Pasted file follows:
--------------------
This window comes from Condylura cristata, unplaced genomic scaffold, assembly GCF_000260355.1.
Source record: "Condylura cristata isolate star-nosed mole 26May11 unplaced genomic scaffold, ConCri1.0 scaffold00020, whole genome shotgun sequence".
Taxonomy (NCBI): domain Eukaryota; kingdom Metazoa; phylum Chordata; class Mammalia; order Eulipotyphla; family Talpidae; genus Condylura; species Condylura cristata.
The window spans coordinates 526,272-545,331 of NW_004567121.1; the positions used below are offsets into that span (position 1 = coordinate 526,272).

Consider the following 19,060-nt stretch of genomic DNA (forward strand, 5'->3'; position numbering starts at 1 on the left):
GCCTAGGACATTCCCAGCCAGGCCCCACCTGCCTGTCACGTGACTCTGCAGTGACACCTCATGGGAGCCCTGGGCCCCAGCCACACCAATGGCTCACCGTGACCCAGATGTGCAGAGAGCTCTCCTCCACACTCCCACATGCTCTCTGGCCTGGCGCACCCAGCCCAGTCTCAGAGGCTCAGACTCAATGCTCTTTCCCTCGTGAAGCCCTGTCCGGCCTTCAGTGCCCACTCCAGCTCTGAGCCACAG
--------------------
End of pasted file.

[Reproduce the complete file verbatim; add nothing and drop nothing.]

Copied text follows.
This window comes from Condylura cristata, unplaced genomic scaffold, assembly GCF_000260355.1.
Source record: "Condylura cristata isolate star-nosed mole 26May11 unplaced genomic scaffold, ConCri1.0 scaffold00020, whole genome shotgun sequence".
Taxonomy (NCBI): domain Eukaryota; kingdom Metazoa; phylum Chordata; class Mammalia; order Eulipotyphla; family Talpidae; genus Condylura; species Condylura cristata.
The window spans coordinates 526,272-545,331 of NW_004567121.1; the positions used below are offsets into that span (position 1 = coordinate 526,272).

Consider the following 19,060-nt stretch of genomic DNA (forward strand, 5'->3'; position numbering starts at 1 on the left):
GCCTAGGACATTCCCAGCCAGGCCCCACCTGCCTGTCACGTGACTCTGCAGTGACACCTCATGGGAGCCCTGGGCCCCAGCCACACCAATGGCTCACCGTGACCCAGATGTGCAGAGAGCTCTCCTCCACACTCCCACATGCTCTCTGGCCTGGCGCACCCAGCCCAGTCTCAGAGGCTCAGACTCAATGCTCTTTCCCTCGTGAAGCCCTGTCCGGCCTTCAGTGCCCACTCCAGCTCTGAGCCACAG